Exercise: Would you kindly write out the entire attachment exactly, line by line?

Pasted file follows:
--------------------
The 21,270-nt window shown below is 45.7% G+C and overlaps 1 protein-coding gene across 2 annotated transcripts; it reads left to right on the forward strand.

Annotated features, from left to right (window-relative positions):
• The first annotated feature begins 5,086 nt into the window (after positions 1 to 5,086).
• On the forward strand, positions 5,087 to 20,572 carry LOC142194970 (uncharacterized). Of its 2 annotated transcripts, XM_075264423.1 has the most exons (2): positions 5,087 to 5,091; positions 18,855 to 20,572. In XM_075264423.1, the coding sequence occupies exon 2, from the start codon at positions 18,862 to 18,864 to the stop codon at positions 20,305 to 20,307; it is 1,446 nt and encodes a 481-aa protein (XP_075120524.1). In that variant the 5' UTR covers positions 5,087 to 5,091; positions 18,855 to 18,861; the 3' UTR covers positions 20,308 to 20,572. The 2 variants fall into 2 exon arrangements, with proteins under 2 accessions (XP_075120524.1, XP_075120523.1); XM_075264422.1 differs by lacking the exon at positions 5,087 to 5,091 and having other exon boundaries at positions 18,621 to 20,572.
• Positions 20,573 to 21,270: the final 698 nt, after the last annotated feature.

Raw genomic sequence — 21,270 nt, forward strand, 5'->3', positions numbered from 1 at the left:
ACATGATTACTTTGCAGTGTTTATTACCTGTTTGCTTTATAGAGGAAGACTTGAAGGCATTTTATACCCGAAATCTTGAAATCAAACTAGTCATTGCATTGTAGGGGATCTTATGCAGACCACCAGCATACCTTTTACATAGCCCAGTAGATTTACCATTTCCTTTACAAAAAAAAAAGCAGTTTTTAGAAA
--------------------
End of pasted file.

The 21,270-nt window shown below is 45.7% G+C and overlaps 1 protein-coding gene across 2 annotated transcripts; it reads left to right on the forward strand.

Annotated features, from left to right (window-relative positions):
• The first annotated feature begins 5,086 nt into the window (after positions 1 to 5,086).
• On the forward strand, positions 5,087 to 20,572 carry LOC142194970 (uncharacterized). Of its 2 annotated transcripts, XM_075264423.1 has the most exons (2): positions 5,087 to 5,091; positions 18,855 to 20,572. In XM_075264423.1, the coding sequence occupies exon 2, from the start codon at positions 18,862 to 18,864 to the stop codon at positions 20,305 to 20,307; it is 1,446 nt and encodes a 481-aa protein (XP_075120524.1). In that variant the 5' UTR covers positions 5,087 to 5,091; positions 18,855 to 18,861; the 3' UTR covers positions 20,308 to 20,572. The 2 variants fall into 2 exon arrangements, with proteins under 2 accessions (XP_075120524.1, XP_075120523.1); XM_075264422.1 differs by lacking the exon at positions 5,087 to 5,091 and having other exon boundaries at positions 18,621 to 20,572.
• Positions 20,573 to 21,270: the final 698 nt, after the last annotated feature.

Raw genomic sequence — 21,270 nt, forward strand, 5'->3', positions numbered from 1 at the left:
ACATGATTACTTTGCAGTGTTTATTACCTGTTTGCTTTATAGAGGAAGACTTGAAGGCATTTTATACCCGAAATCTTGAAATCAAACTAGTCATTGCATTGTAGGGGATCTTATGCAGACCACCAGCATACCTTTTACATAGCCCAGTAGATTTACCATTTCCTTTACAAAAAAAAAAGCAGTTTTTAGAAA